Stratified analysis according to moderate and complex ACHD showed that sST2 was significantly associated with both the primary and secondary endpoint in complex ACHD. Moreover, sST2 remained significantly associated with the primary endpoint after full adjustment for clinical characteristics and NT-proBNP in complex ACHD. In moderate ACHD, sST2 yielded no prognostic value (table 3).
Sex-specific differences of sST2
Sex and sST2 showed a significant interaction; therefore, we performed a stratified post hoc analysis by sex. Women were older, had a higher heart rate, lower systolic blood pressure and higher NT-proBNP levels than men (online supplementary file 5). Survival analysis showed that women in the fourth quartile of sST2 (sST2 >25.2 ng/mL) were at higher risk of endpoints. In men, there was no significant difference in endpoint-free survival among sST2 quartiles (online supplementary file 6). Analysis of continuous levels showed that in women sST2 was strongly associated with the endpoints, independent of age, creatinine and NT-proBNP. In men, these associations were absent (table 4).
This study investigated the prognostic value of sST2 in a large prospective cohort of adults with congenital heart disease. Higher levels of sST2 were found in patients with more complex congenital heart disease. Moreover, levels of sST2 were significantly associated with cardiovascular events, even independent of the established biomarker NT-proBNP. Diagnosis-specific analysis showed a significant prognostic value for sST2 in complex ACHD independent of clinical characteristics and NT-proBNP, while in moderate ACHD, sST2 yielded no prognostic value. We also revealed important sex-specific differences of sST2; both in healthy controls and patients with ACHD, sST2 was lower in woman throughout all age categories. In addition, whereas sST2 was significantly associated with cardiovascular events in woman, this association was absent in men.
As sST2 has been investigated extensively in HF, it has only been described once in ACHD. Laqqan et al 7 investigated sST2 in complex ACHD patients with a wide age range (12–70 years) and identified sST2 as strong prognostic biomarker. The prognostic value of sST2 in patients with chronic and acute HF has been established firmly and is described by Aimo et al in two meta-analysis. In both populations, sST2 aids the risk stratification.5 6 In patients with acute HF, sST2 levels rose in the period prior to readmission for HF or death and serial sST2 measurements better predicted adverse outcomes compared with a single measurement, independent of serial NT-proBNP measurements.14 Finally, another study showed that higher levels of sST2 were predictive of survival after transcathether aortic valve implantation in patients with aortic stenosis.15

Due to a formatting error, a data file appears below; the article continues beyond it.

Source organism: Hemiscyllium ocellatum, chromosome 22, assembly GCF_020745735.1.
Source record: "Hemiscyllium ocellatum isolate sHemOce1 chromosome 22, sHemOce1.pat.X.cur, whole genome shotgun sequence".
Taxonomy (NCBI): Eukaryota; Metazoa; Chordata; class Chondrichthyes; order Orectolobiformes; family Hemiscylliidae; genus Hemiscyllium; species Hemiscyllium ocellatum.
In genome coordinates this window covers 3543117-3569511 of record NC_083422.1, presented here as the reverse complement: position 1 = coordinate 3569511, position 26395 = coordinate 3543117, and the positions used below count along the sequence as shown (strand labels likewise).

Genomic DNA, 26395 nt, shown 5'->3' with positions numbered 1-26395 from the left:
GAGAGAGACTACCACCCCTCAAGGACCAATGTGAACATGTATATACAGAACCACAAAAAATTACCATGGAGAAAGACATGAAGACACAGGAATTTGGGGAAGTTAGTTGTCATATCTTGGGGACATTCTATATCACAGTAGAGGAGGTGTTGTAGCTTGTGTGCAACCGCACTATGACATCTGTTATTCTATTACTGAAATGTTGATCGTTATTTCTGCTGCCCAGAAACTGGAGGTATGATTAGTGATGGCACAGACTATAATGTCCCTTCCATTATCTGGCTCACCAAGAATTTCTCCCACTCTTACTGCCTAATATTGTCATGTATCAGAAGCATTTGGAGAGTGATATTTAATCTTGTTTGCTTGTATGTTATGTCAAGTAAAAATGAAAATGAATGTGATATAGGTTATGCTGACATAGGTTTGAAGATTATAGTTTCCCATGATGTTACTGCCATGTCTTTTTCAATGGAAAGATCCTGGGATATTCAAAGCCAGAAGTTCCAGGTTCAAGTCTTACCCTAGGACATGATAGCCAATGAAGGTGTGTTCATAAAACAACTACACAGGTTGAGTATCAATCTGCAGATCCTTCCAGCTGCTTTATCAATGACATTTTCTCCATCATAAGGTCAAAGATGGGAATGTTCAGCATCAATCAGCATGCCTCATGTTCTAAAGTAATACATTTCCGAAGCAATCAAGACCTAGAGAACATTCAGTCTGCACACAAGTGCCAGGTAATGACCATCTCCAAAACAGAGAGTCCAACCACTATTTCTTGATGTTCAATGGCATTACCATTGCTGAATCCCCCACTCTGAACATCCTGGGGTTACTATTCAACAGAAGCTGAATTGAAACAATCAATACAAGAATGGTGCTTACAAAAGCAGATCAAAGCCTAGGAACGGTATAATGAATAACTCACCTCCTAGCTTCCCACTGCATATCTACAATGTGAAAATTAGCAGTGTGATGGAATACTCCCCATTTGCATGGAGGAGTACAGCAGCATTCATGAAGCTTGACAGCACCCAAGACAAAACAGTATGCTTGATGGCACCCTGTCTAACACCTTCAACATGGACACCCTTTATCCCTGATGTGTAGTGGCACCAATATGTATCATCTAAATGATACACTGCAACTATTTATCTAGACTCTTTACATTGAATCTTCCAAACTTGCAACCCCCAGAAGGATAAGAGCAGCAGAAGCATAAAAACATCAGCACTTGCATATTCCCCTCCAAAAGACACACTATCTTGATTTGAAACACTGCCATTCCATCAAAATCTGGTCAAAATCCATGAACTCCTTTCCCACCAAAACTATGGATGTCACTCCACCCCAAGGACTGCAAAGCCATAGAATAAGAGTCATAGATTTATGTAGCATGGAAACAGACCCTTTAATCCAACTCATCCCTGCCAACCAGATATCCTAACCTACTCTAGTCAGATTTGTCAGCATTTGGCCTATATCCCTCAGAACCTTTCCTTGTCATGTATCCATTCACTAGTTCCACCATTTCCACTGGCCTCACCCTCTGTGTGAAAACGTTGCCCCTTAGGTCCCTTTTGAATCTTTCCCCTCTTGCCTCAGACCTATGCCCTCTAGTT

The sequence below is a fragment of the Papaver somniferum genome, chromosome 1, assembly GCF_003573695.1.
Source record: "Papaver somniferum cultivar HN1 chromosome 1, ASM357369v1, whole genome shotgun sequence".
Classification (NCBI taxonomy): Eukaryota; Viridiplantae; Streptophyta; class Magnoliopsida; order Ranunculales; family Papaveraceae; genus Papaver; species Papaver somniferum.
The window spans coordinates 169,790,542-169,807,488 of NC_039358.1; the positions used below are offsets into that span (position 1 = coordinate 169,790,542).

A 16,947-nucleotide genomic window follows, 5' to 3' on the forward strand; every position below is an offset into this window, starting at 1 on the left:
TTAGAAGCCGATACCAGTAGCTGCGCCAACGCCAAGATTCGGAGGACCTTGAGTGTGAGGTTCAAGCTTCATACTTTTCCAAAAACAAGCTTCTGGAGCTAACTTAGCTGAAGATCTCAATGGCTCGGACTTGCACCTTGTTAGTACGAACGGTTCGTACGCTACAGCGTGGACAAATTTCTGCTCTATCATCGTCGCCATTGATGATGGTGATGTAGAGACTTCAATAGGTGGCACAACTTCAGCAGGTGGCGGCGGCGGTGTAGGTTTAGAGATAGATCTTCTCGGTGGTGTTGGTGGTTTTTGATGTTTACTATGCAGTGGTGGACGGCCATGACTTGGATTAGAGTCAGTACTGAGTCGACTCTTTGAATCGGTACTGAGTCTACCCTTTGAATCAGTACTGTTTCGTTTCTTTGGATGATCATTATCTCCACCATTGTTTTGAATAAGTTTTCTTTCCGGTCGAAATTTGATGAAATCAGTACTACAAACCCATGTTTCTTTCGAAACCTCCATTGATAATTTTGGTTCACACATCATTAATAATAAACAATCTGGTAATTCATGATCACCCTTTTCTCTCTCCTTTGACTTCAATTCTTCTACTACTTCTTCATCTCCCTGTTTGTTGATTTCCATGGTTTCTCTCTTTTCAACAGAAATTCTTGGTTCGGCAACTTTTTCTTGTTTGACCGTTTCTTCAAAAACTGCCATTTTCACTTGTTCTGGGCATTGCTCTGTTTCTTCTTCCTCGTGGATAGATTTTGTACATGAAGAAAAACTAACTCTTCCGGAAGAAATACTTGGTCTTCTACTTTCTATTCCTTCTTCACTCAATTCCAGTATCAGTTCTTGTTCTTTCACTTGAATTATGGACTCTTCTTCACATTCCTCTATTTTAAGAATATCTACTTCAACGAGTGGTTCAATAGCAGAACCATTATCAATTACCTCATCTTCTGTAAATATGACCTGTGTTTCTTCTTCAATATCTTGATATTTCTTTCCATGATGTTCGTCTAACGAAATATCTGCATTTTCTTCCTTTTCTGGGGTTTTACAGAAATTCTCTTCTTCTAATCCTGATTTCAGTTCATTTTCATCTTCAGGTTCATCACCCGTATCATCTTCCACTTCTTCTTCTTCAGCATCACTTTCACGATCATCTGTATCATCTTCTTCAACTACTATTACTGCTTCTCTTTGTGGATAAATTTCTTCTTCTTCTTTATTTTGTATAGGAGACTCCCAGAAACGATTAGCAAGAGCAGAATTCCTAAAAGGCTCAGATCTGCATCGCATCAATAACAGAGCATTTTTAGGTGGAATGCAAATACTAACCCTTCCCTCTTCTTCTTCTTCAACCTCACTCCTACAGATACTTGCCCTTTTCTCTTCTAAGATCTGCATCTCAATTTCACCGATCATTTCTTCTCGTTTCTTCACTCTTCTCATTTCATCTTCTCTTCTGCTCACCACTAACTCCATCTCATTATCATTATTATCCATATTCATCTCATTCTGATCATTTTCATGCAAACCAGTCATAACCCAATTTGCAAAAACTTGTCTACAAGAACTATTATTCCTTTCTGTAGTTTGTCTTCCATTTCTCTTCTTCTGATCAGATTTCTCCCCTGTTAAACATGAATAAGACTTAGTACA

Pathophysiology of sST2
Soluble ST2 is the circulating form of the transmembrane ST2 ligand, which is the receptor for interleukin-33. sST2 acts as a decoy receptor for interleukin-33 and therefore increased sST2 levels undermine the effects of the interleukin-33/ST2 ligand interaction.16 17 The interleukin-33/ST2 ligand signalling plays an important role in protecting the myocardium against maladaptive hypertrophy and fibrosis. As sST2 blocks this IL-33/ST2 ligand complex, these cardiac protective effects will be abolished and ventricular failure may develop.18 In our study, sST2 and NT-proBNP levels were not correlated in complex ACHD. In the first and only study previously investigating sST2 in patients with complex ACHD, only a very weak correlation was found between sST2 and NT-proBNP (r=0.29, p<0.001).7 This may suggest that sST2 is involved in another pathophysiological pathway than NT-proBNP regarding myocardial adaptation and dysfunction.
Besides the association with myocardial stress, sST2 is also known for its relation with inflammatory and immune processes.17 sST2 has been investigated as inflammatory marker in numerous diseases such as asthma, chronic obstructive pulmonary disease, collagen vascular diseases, trauma and sepsis.19 Although it is unlikely that sST2 levels were influenced by inflammatory processes in our patients, we cannot preclude that sST2 levels may have been influenced by other unknown processes.
sST2 in healthy individuals
Reference values established in this study were higher for both sexes than reference values described in previous studies using the same ST2 assay.20–22 However, median/mean sST2 levels were comparable with most values reported in literature.21 22 A reason for the high reference values may be the relatively limited number of healthy volunteers and therefore the stronger influence of outliers. These high reference values could explain the relatively low number of ACHD patients with an elevated level of sST2 in our study. Identifying patients in our study with elevated sST2 levels based on reference values from the Framingham Heart Study resulted in 19 women (7.7%) (>33.2 ng/mL) and 38 men (11.1%) (>47.6 ng/mL) with an elevated sST2. This would mean that in 9.7% of the patients sST2 was elevated in contrast to the 3.7% we identified.
Although sST2 levels measured in patients with ACHD seemed comparable with the ones found in the healthy volunteers, it is unclear whether sST2 has the same prognostic value in healthy volunteers as in patients with ACHD. A study investigating sST2 in a Finnish healthy cohort showed that sST2 did not improve long-term prediction of cardiovascular events.23 In contrast, the Framingham Heart Study found that higher sST2 preceded cardiac adverse events during a mean follow-up of 11.3 years in the general population.24
Sex-specific differences of sST2
Our study in healthy volunteers found that sST2 levels were significantly lower among women than men; this finding is consistent with previous studies.21 22 Normal ranges studied in the Framingham Heart Study found that both sex and age are important determinants of sST2 levels. They described that women taking oestrogen replacement therapy had lower levels of sST2,13 suggesting that hormone release may explain the sex-difference in sST2 levels. However, another study investigating the association between ssST2 and hormones in healthy men and women did not find an independent association.25 Currently, there has been no clear explanation for these sex-differences and whether sST2 synthesis or secretion is under hormonal control or not.